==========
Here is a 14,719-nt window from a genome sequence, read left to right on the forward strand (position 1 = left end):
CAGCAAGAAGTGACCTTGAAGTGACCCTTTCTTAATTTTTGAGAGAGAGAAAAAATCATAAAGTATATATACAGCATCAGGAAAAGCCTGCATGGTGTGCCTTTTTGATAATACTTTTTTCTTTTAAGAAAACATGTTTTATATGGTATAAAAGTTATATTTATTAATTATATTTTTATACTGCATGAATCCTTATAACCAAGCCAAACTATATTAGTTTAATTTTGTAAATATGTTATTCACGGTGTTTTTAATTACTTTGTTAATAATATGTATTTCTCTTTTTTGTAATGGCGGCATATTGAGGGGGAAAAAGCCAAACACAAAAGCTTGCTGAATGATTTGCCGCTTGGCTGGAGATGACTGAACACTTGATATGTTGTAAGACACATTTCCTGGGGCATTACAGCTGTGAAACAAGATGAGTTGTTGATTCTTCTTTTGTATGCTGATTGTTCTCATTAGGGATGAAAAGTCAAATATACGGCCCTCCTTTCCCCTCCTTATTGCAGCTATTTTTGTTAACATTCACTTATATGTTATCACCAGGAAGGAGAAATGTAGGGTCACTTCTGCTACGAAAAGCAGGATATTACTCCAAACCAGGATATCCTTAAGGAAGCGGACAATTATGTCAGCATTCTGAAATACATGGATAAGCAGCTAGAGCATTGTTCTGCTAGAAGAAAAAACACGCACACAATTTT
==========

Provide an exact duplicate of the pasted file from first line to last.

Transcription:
Here is a 14,719-nt window from a genome sequence, read left to right on the forward strand (position 1 = left end):
CAGCAAGAAGTGACCTTGAAGTGACCCTTTCTTAATTTTTGAGAGAGAGAAAAAATCATAAAGTATATATACAGCATCAGGAAAAGCCTGCATGGTGTGCCTTTTTGATAATACTTTTTTCTTTTAAGAAAACATGTTTTATATGGTATAAAAGTTATATTTATTAATTATATTTTTATACTGCATGAATCCTTATAACCAAGCCAAACTATATTAGTTTAATTTTGTAAATATGTTATTCACGGTGTTTTTAATTACTTTGTTAATAATATGTATTTCTCTTTTTTGTAATGGCGGCATATTGAGGGGGAAAAAGCCAAACACAAAAGCTTGCTGAATGATTTGCCGCTTGGCTGGAGATGACTGAACACTTGATATGTTGTAAGACACATTTCCTGGGGCATTACAGCTGTGAAACAAGATGAGTTGTTGATTCTTCTTTTGTATGCTGATTGTTCTCATTAGGGATGAAAAGTCAAATATACGGCCCTCCTTTCCCCTCCTTATTGCAGCTATTTTTGTTAACATTCACTTATATGTTATCACCAGGAAGGAGAAATGTAGGGTCACTTCTGCTACGAAAAGCAGGATATTACTCCAAACCAGGATATCCTTAAGGAAGCGGACAATTATGTCAGCATTCTGAAATACATGGATAAGCAGCTAGAGCATTGTTCTGCTAGAAGAAAAAACACGCACACAATTTT